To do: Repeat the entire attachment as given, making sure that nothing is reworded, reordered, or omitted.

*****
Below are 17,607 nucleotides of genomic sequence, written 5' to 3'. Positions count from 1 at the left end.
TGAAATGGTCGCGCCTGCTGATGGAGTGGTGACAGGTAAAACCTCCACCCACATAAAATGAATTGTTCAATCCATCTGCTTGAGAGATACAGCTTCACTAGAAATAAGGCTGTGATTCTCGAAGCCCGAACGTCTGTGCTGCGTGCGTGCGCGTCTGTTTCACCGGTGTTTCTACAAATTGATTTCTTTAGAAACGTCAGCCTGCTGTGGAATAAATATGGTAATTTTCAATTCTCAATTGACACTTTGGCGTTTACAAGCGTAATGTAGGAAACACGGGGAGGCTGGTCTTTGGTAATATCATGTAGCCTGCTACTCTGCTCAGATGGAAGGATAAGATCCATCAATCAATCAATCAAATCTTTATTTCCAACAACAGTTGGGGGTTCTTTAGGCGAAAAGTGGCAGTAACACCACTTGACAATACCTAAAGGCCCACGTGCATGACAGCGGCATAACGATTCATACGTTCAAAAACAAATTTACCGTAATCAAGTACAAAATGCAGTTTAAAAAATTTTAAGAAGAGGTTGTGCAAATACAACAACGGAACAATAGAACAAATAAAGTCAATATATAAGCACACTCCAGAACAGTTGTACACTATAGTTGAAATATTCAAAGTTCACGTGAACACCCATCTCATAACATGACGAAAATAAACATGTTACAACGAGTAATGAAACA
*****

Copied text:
Below are 17,607 nucleotides of genomic sequence, written 5' to 3'. Positions count from 1 at the left end.
TGAAATGGTCGCGCCTGCTGATGGAGTGGTGACAGGTAAAACCTCCACCCACATAAAATGAATTGTTCAATCCATCTGCTTGAGAGATACAGCTTCACTAGAAATAAGGCTGTGATTCTCGAAGCCCGAACGTCTGTGCTGCGTGCGTGCGCGTCTGTTTCACCGGTGTTTCTACAAATTGATTTCTTTAGAAACGTCAGCCTGCTGTGGAATAAATATGGTAATTTTCAATTCTCAATTGACACTTTGGCGTTTACAAGCGTAATGTAGGAAACACGGGGAGGCTGGTCTTTGGTAATATCATGTAGCCTGCTACTCTGCTCAGATGGAAGGATAAGATCCATCAATCAATCAATCAAATCTTTATTTCCAACAACAGTTGGGGGTTCTTTAGGCGAAAAGTGGCAGTAACACCACTTGACAATACCTAAAGGCCCACGTGCATGACAGCGGCATAACGATTCATACGTTCAAAAACAAATTTACCGTAATCAAGTACAAAATGCAGTTTAAAAAATTTTAAGAAGAGGTTGTGCAAATACAACAACGGAACAATAGAACAAATAAAGTCAATATATAAGCACACTCCAGAACAGTTGTACACTATAGTTGAAATATTCAAAGTTCACGTGAACACCCATCTCATAACATGACGAAAATAAACATGTTACAACGAGTAATGAAACA